It is told of the Doctor, that travelling on one occasion from Moffat to the residence of his friend, Sir James Clerk of Pennycuick, he stopped at a country barber's on the way to have his hair dressed. He was personally unknown to Strap, although the latter had often heard of him. The barber did all in his power to give satisfaction to his customer; but in vain he curled and uncurled, according to the Doctor's directions, for nearly three hours. At length, fairly worn out of patience, he exclaimed—"In all my life, I have never heard of a man so difficult to please, except' the mad minister of Moffat.' " This scrupulous attention to his hair he continued to observe until advancing years compelled him to adopt a wig.

The Doctor himself used to mention that he was one day walking in a gentleman's park, where he had been collecting insects, with the handles of an insect net projecting from his pocket. Two ladies were walking near, and he heard one of them say—"No wonder the Doctor has his hair so finely frizzled, for he carries his curling tongs with him."

On the death of Dr. Rarnsay, Professor of Natural History in the University of Edinburgh, in 1778, Dr. Walker made application to the Crown for the vacant chair. In this he was successful, and obtained his commission in 1779. At that period no direct judgment of the General Assembly stood recorded with respect to pluralities, but the parishioners of Moffat were alarmed at the circumstance of their minister's appointment to the Professorship, justly conceiving that, distant as they were from Edinburgh upwards of fifty miles, it was impossible he could properly attend to his pastoral duties. Several meetings of Presbytery were held on the subject, but the Doctor found ways and means to smooth down the opposition ; and he continued for some time to hold both appointments. Owing to the discontent of the people, however, he found his situation extremely irksome and disagreeable. A few years subsequently he was happily rescued from his difficulties by the Earl of Lauderdale, who gave him the church of Colinton, about four miles from Edinburgh; where, from its proximity to the town, he could more easily fulfil the relative duties of his appointments.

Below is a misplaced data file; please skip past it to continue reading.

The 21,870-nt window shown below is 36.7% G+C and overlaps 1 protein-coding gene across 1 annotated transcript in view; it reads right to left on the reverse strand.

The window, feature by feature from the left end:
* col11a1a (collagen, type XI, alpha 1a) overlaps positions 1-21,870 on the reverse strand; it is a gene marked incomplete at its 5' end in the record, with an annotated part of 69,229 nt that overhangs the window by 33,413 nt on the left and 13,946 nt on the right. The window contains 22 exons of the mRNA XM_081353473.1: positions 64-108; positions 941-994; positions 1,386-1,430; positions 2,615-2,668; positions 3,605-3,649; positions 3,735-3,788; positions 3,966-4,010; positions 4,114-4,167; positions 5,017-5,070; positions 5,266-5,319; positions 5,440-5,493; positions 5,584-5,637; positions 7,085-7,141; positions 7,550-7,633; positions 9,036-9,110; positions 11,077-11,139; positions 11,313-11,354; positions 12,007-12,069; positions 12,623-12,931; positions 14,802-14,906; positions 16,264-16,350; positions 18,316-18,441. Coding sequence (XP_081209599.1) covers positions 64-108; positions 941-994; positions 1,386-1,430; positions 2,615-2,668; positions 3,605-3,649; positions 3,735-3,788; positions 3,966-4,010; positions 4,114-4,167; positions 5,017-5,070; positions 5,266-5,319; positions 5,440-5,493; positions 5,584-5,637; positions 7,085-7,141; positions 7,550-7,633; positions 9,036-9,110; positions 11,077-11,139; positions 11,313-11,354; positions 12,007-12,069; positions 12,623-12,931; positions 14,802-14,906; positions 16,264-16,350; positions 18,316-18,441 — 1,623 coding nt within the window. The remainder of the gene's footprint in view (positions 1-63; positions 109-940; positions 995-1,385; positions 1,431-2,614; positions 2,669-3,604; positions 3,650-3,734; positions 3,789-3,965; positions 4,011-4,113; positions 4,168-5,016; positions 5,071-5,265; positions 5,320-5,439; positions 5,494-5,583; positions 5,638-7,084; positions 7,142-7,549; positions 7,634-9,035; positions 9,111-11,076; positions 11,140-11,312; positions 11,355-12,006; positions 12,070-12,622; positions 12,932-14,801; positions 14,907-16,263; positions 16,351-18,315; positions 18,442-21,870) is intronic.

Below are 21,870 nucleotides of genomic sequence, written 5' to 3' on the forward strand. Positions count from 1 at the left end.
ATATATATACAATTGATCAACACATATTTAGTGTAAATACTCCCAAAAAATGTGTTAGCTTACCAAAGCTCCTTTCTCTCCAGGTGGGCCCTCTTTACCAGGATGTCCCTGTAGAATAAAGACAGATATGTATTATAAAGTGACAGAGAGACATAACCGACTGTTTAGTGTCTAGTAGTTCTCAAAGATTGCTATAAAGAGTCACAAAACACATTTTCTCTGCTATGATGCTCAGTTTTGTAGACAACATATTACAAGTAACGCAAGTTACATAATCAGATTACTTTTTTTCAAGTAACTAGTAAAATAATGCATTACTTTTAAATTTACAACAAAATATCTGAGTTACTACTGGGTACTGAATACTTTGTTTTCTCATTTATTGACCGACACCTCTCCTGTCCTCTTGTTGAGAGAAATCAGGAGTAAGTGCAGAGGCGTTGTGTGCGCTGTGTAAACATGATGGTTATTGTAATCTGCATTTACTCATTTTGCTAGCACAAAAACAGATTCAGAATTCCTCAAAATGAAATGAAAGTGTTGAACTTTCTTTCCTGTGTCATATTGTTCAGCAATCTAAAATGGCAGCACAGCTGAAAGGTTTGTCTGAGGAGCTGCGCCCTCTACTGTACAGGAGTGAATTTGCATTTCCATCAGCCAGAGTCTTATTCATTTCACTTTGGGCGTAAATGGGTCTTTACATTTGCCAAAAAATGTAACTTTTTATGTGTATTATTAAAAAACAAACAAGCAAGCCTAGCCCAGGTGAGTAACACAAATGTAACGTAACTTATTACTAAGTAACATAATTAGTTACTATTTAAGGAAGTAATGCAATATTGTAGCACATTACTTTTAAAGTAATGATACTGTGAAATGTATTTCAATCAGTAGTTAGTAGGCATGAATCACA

Dr. Walker may almost be said to have been the founder of Natural History in the University. His predecessor only occasionally delivered lectures ; and these were never well encouraged, owing no doubt to the little interest generally excited at that time on a subject so important. The want of a proper museum was a radical defect, which the exertions of Dr. Walker were at length in some measure able to rectify. His lectures also proved very attractive, not so much from the eloquence with which they were delivered, as from the vast fund of facts and general information they comprised. Both in the pulpit and in lecturing to his classes, the oratory of Dr. Walker was characterised by a degree of stiffness and formality.

In 1783, when the Royal Society of Edinburgh was formed, the Professor was one of its earliest and most interested members. The opposition offered to the incorporation of the Antiquarian Society, which principally originated in the objections made to the delivery of a course of lectures on the Philosophy of Natural History by the late Mr. Smellie, has already been alluded to in our sketch of that gentleman.

In 1788, Dr. Walker delivered a very excellent course of lectures in the University on agriculture, which is generally supposed to have suggested to Sir William Pulteney the idea of founding a professorship for that important branch of science. In 1792, he published, for the use of his students, "Institutes of Natural History; containing Heads of the Lectures on Natural History delivered in the University of Edinburgh."